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A switch for the better at Gulgong

by REBECCA SHARPE

WORKING with neighbours when it comes time to turn off stock means the Sills family can sell consistent lines of cattle throughout the year. Bill and Libby Sills, “Barbadoon”, Gulgong, who have been breeding cattle for 60 years, started to build a herd of “black, practical cattle” on their 1214-hectare property about 20 years ago.

Today Mr Sills’ son-in-law Geoff Cheetham, and his son Matt, “Cumbandry”, Gulgong, have built their own Angus herd, with both herds based on Talooby blood, Rylstone. Following weaning, the calves on both properties are finished on improved pastures, aimed to fit the Meat Standards Australia graded grass-fed beef market. While the properties are run separately, when it comes to selling Bill said there were more benefits in larger numbers.

Between “Barbadoon” and “Cumbandry”, the pick of the cattle are drafted off ready for selling. By doing this, the family are able to receive a better return. “It’s always the absolute best sent off to whoever is paying the better prices,” Geoff said. “We try to get near the weights buyers want and with such a selection of cattle from the properties we are able to do this and attract the utmost premium for the product we offer.” In tougher seasons, Bill said there was flexibility for the collaboration to sell younger feeders and still make good money.

“We can always get a load of feeder steers between us,” Bill said. Even during tough seasons, Bill said they rarely had to offload cattle due to lack of feed. “In the past decade we’ve been like everybody else and had average seasons but if you’ve got thrifty cattle, breeding moderate framed, easydoing cattle then your property can hold more of them. “Everybody had a pretty tough year, but we still had to finish cattle – they may have been a bit lighter but that’s what’s great about the collaboration between us.”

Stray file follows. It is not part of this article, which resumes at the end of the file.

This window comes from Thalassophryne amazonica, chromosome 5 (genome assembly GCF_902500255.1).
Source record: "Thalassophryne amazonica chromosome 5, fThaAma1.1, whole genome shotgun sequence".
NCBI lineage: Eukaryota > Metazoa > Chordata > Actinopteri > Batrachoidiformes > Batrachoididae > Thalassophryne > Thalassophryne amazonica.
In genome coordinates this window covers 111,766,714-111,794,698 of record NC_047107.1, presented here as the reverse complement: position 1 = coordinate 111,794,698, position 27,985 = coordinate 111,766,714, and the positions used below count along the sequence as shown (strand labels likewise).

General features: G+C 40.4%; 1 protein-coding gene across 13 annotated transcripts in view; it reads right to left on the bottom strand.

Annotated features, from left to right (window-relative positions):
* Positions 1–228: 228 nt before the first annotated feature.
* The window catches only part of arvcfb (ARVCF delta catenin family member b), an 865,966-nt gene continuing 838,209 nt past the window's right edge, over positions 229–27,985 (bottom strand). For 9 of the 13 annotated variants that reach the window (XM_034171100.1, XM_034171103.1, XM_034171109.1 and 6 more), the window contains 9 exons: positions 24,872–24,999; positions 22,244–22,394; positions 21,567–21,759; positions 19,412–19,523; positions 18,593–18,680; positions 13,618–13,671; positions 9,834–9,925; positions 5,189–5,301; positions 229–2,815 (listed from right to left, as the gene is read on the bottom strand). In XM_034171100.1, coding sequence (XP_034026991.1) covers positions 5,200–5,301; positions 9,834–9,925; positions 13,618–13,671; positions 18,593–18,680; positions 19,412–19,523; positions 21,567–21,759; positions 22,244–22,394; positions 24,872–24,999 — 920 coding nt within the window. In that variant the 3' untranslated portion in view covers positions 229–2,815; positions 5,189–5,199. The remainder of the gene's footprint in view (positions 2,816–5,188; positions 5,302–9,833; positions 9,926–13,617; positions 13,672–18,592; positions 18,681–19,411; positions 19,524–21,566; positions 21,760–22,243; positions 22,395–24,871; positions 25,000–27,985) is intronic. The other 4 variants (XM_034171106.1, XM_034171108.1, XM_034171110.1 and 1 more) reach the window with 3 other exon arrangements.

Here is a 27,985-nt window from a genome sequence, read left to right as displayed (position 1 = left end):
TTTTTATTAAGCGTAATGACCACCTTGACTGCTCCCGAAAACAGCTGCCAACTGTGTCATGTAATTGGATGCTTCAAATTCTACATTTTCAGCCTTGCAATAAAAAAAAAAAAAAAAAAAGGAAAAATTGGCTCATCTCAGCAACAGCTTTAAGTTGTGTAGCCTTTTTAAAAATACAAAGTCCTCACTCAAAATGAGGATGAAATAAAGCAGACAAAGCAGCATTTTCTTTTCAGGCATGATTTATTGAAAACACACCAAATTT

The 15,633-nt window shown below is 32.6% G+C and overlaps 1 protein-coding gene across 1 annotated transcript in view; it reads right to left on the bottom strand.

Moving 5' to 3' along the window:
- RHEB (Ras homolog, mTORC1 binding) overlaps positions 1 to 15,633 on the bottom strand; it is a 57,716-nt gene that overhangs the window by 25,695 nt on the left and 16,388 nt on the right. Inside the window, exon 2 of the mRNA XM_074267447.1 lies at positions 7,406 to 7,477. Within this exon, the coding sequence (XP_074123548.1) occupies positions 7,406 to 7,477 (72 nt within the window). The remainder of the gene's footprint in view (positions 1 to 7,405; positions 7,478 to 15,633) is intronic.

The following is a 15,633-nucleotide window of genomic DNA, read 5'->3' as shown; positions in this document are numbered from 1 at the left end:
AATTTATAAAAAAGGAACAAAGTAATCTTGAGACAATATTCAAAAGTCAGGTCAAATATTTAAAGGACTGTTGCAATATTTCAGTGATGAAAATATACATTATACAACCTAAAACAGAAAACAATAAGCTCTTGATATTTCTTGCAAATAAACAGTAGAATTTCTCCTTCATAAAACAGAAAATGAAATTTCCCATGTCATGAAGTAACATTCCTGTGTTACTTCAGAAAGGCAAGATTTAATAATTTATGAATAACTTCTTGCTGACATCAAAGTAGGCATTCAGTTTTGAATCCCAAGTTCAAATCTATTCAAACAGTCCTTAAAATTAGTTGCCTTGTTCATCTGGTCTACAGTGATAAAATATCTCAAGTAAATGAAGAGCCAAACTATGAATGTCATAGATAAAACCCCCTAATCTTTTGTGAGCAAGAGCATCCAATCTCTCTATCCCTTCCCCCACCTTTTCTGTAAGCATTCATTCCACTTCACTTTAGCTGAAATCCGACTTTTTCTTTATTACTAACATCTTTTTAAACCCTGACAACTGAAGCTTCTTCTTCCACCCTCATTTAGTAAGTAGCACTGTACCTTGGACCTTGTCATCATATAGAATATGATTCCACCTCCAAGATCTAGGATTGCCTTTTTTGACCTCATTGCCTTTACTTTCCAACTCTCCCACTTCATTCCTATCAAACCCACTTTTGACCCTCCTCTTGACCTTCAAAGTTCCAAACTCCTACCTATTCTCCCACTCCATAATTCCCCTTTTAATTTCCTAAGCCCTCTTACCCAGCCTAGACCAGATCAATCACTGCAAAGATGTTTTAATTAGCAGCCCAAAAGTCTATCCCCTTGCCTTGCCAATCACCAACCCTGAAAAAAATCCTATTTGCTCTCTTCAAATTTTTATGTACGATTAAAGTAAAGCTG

While they aim to meet weight specifications for the different buyers, Bill said they still had some flexibility. Running 900 head, Bill Sills joins females twice, to calve in the autumn and spring, while the Cheethams follow the same schedule for their own 550 head. Buying commercial herd bulls rather than stud bulls, Bill said they were able to produce “consistent calves”. Cows are usually joined at a rate of one bull to 25 or 30 cows, using low birthweight sires over heifers. On “Cumbandry”, Matt said they were using a slightly higher ratio of one bull to 40 females.

“We’re working on compressing the calving a bit,” he said “For calving, Angus is one of the better breeds for calving,” added Geoff. Heifers are joined at the same time as the older cows, after being culled on confirmation, but run separately until they’ve had their second calf on both properties. “Any we keep, we’re pretty confident they’ll go through with no problems unless they’re lame, but there is some selection after they’ve had their first or second calf,” Bill said. “We are more particular with the diet management of the heifers and run them on better country.”

The cows are still looked after, however, with some sold weighing 600 kilograms in recent weeks, Geoff said. “It’s harder for a cow to be productive if she isn’t looking good – they have to be kept in good condition which can carry them through tougher times,” he said. A calving percentage higher than 90 per cent was regularly achieved in the heifers across both properties, depending on the season.

Calves are paddock weaned at about nine months of age at “Barbadoon” while yardweaning for 10 days to two weeks is the preferred process for the Cheethams. Improved pastures consist of clover, ryegrass, a range of summer grasses and lucerne on “Barbadoon” while the Cheetham’s also sowed some Nutri-Feed. “It’s like sorghum, but it doesn’t get that acid so we can graze it at any time,” Matt said.
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